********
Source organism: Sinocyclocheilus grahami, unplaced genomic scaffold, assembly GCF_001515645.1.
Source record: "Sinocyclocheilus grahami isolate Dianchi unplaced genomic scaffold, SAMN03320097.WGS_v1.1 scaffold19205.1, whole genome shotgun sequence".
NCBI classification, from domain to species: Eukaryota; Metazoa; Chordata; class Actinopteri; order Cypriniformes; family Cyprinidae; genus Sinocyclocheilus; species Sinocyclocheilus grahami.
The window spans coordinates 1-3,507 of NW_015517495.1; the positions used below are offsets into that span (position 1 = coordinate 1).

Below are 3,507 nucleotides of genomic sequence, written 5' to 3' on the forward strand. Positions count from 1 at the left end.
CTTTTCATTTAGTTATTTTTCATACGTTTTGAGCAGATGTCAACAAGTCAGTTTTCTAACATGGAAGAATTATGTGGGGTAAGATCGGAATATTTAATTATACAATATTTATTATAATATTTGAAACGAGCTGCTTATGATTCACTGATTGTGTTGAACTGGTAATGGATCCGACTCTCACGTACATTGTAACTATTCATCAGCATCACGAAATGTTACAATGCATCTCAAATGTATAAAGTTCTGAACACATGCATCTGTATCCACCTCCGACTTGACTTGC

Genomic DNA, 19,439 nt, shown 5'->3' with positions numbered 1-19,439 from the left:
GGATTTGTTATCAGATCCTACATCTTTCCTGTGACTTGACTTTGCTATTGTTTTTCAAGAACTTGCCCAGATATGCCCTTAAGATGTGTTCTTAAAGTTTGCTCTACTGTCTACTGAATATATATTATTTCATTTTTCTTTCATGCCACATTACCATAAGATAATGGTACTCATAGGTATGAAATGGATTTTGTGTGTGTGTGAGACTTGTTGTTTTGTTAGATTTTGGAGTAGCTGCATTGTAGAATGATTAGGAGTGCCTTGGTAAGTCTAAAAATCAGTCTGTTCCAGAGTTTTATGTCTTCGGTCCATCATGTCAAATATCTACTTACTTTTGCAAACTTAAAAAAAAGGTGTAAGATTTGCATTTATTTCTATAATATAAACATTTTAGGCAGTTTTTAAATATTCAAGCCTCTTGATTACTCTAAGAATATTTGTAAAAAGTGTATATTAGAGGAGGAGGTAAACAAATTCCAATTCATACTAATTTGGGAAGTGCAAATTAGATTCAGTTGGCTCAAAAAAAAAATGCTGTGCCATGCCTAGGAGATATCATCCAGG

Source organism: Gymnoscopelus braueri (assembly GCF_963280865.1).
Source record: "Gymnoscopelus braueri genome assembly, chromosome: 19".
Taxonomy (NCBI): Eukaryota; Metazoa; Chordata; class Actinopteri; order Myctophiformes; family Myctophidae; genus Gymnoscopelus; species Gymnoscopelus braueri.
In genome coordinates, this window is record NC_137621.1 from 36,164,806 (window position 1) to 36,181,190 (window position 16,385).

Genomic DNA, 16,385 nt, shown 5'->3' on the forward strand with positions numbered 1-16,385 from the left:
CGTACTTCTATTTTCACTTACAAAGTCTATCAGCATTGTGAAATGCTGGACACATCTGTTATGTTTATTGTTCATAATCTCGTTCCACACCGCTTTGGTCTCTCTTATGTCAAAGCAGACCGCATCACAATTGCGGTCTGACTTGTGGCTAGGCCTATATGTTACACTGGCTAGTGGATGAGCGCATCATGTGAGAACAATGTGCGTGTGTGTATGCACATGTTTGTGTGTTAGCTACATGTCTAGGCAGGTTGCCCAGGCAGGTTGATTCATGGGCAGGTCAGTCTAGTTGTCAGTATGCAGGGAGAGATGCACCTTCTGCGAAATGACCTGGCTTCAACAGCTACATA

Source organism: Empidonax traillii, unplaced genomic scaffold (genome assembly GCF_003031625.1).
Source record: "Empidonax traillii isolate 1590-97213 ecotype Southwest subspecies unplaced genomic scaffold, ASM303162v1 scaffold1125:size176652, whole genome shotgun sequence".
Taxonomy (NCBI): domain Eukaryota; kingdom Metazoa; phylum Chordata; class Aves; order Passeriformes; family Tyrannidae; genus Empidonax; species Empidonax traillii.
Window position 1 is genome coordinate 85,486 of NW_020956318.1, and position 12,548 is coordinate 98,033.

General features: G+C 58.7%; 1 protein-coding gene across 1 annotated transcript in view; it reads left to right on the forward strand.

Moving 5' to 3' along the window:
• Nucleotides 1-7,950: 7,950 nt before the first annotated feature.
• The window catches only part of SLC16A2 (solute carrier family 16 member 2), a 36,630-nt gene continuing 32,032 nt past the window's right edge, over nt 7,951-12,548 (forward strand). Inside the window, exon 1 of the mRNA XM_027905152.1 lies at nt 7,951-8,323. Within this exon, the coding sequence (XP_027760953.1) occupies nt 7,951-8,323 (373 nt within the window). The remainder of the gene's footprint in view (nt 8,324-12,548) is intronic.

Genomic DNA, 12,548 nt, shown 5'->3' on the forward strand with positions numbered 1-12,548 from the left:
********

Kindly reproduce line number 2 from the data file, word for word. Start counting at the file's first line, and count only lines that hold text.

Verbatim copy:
Source record: "Sinocyclocheilus grahami isolate Dianchi unplaced genomic scaffold, SAMN03320097.WGS_v1.1 scaffold19205.1, whole genome shotgun sequence".